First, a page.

Tub refinisher died due to methylene chloride overexposure while stripping a bathtub.
Morgantown, WV: U.S. Department of Health and Human Services, Public Health Service, Centers for Disease Control and Prevention, National Institute for Occupational Safety and Health, FACE 10MI013, 2011 Oct; :1-21
In the winter of 2010, a 52-year-old male tub re-glazer died due to overexposure to methylene chloride (MC) vapor while stripping a bathtub in an apartment bathroom using Tal-Strip® II Aircraft Coating Remover (Tal-Strip® II). Methylene chloride was the primary ingredient of the aircraft-grade Tal-Strip® II (60%-100%). The work process involved pouring Tal-Strip® II directly from the container onto the tub surface and using a 4-inch paintbrush to spread the product. At approximately 9:30 a.m., the decedent arrived at the apartment complex. At approximately 11:10 a.m., one of the apartment maintenance personnel attempted to contact the decedent via cell phone. The decedent did not answer his phone, so the maintenance person went to the apartment to talk with him. The maintenance person found the decedent slumped over the tub on his knees with his face in the tub. The maintenance person called 911 and then called another maintenance person and instructed him to tell the property manager about the decedent's situation. After speaking with the property manager, the second maintenance person went to the apartment. When he arrived, he checked the decedent's pulse. Finding no pulse, the apartment employees pulled the decedent out of the tub and laid him on the bathroom floor. The second maintenance person checked the decedent's pulse again and also checked his airway for any blockage; he found no pulse or blockage. The second individual, a certified EMT, started CPR which lasted approximately two minutes. Emergency response arrived and transported the decedent to a nearby hospital where he was declared dead. The high concentration of MC in the product, the room configuration, the nature of the work, the lack of ventilation, and lack of proper respiratory protection contributed to his excessive exposure and subsequent death. Recommendations: Bathtub/tile refinishers should:1. Use alternative stripping methods, such as sanding or strippers that do not contain methylene chloride or acids. Read and follow all label and Material Safety Data Sheet (MSDS) instructions for use. 2. Implement a push-pull (fresh air and local exhaust) ventilation system if using MC-based strippers to reduce the airborne concentration of MC. 3. Always use a NIOSH-approved pressure demand, full-facepiece supplied air respirator (fresh air system) when using MC-based products due to MC's classification as a carcinogen and the individual's exposure to potential life threatening levels above the Permissible Exposure Limit (PEL) and Short Term Exposure Limit (STEL). A written respiratory protection program should be developed and implemented. 4. Develop and implement a Methylene Chloride exposure management plan that addresses the requirements of MIOSHA's Methylene Chloride Occupational Health Standard Part 313 if using a MC-based stripping agent. 5. Conduct employee time weighted average (TWA) exposure monitoring as part of the Methylene Chloride Exposure Plan and in compliance with MIOSHA's Methylene Chloride Occupational Health Standard, Part 313 and institute appropriate engineering, administrative and personal protective equipment control measures based on the monitoring results. 6. Perform on-the-spot air monitoring to provide immediate feedback to determine the effectiveness of implemented ventilation. 7. Select and wear appropriate personal protective equipment, including face protection and gloves based upon the work operations to be performed and the product's Material Safety Data Sheet (MSDS). 8. Determine and implement safe work practices to reduce exposure. Manufacturers/distributers of aircraft-grade MC-based stripping products whose product is intended for the aircraft and/or other industries but are being used in bathroom/kitchen tub, sink, and tile refinishing industry should provide additional labeling and educational outreach regarding safe use of their products and consider ways to restrict their use so that it cannot be used in the bathtub refinishing industry.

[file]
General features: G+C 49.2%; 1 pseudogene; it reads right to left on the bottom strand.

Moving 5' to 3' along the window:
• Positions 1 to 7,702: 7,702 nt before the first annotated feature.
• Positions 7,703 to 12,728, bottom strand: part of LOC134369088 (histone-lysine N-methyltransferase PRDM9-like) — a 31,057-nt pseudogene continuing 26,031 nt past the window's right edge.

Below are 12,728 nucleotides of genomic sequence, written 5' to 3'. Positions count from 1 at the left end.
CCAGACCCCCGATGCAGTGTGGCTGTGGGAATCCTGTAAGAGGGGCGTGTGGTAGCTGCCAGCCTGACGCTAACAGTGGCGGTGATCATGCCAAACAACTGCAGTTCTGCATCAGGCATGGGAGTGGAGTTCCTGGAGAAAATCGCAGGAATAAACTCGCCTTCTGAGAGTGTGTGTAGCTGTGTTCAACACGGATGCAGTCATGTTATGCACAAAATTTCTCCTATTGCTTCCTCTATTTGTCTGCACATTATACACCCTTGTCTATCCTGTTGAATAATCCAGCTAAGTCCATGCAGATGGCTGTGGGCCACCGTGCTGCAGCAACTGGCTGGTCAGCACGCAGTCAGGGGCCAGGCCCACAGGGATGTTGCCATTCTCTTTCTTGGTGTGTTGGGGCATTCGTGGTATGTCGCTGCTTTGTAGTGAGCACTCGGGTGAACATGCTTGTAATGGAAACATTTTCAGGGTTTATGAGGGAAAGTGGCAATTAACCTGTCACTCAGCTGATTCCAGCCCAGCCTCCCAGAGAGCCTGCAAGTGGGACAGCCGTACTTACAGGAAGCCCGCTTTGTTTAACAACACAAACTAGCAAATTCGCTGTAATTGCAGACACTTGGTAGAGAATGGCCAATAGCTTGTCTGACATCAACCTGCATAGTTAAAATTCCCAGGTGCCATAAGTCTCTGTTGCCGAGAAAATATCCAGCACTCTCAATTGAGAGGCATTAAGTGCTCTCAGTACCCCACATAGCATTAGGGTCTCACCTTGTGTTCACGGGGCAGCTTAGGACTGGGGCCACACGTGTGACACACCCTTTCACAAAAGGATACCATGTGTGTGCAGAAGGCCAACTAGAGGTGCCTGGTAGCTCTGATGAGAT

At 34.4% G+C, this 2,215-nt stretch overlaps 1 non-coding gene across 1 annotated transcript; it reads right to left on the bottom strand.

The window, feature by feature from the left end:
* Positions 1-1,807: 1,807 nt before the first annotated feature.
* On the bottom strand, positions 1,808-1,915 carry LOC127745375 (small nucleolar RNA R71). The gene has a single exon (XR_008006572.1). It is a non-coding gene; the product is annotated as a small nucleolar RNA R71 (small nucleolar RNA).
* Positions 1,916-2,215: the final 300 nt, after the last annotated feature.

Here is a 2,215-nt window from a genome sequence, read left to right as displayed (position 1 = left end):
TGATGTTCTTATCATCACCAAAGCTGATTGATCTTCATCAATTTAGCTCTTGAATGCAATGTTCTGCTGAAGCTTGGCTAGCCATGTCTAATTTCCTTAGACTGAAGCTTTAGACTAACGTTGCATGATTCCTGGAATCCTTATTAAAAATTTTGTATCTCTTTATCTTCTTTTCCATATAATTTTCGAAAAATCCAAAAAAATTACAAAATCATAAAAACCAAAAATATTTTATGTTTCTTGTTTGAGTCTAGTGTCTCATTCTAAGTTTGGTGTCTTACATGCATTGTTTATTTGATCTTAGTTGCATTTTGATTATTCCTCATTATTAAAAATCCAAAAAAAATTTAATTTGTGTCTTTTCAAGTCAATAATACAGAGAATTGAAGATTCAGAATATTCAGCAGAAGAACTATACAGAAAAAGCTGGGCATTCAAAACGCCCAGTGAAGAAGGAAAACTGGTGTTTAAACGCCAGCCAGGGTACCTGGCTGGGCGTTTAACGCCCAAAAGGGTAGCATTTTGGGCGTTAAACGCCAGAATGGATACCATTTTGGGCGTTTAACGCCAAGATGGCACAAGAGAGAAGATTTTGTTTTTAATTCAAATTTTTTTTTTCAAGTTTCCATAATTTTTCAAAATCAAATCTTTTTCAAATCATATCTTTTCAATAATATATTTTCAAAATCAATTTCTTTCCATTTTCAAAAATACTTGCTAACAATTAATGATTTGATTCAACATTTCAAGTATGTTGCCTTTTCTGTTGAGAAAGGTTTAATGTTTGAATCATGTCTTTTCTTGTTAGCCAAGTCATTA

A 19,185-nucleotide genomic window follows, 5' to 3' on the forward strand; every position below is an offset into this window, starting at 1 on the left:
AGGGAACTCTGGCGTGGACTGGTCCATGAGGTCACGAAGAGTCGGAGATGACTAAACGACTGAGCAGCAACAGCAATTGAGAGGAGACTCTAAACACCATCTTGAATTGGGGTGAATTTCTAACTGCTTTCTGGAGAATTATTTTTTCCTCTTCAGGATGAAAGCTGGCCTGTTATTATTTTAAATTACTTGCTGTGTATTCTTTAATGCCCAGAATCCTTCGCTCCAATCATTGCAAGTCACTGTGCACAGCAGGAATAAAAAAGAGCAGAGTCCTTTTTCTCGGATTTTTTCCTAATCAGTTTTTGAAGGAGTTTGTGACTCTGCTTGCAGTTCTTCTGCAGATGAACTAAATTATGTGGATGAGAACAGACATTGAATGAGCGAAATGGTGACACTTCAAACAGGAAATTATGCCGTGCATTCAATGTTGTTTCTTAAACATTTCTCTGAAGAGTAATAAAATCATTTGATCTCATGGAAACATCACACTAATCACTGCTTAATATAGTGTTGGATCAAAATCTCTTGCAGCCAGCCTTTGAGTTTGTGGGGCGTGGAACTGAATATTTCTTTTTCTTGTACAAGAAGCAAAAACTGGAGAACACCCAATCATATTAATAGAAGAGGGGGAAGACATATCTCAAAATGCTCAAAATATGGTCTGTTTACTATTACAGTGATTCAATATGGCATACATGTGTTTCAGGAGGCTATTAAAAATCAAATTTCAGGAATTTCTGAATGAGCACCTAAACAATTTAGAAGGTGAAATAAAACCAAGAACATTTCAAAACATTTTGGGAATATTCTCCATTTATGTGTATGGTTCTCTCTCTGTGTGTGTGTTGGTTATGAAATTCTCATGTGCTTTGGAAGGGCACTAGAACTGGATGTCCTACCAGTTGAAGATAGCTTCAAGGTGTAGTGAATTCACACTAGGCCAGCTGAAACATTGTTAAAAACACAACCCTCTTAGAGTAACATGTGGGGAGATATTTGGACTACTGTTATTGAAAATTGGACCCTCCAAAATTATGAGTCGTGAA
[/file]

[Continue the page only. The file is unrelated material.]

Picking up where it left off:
Region-5; Accident-analysis; Accident-potential; Accident-prevention; Accidents; Confined-spaces; Control-technology; Injuries; Injury-prevention; Protective-equipment; Protective-measures; Safety-education; Safety-engineering; Safety-equipment; Safety-measures; Safety-practices; Safety-programs; Training; Work-practices; Ventilation; Ventilation-equipment; Respiratory-protective-equipment; Personal-protective-equipment; Personal-protection;
Author Keywords: Methylene chloride; toxic exposure; bathtub refinishing
Field Studies; Fatality Assessment and Control Evaluation
NTIS Accession No.
FACE-10MI013; Cooperative-Agreement-Number-U60-CCU-521205; B11232011
National Institute for Occupational Safety and Health
Michigan State University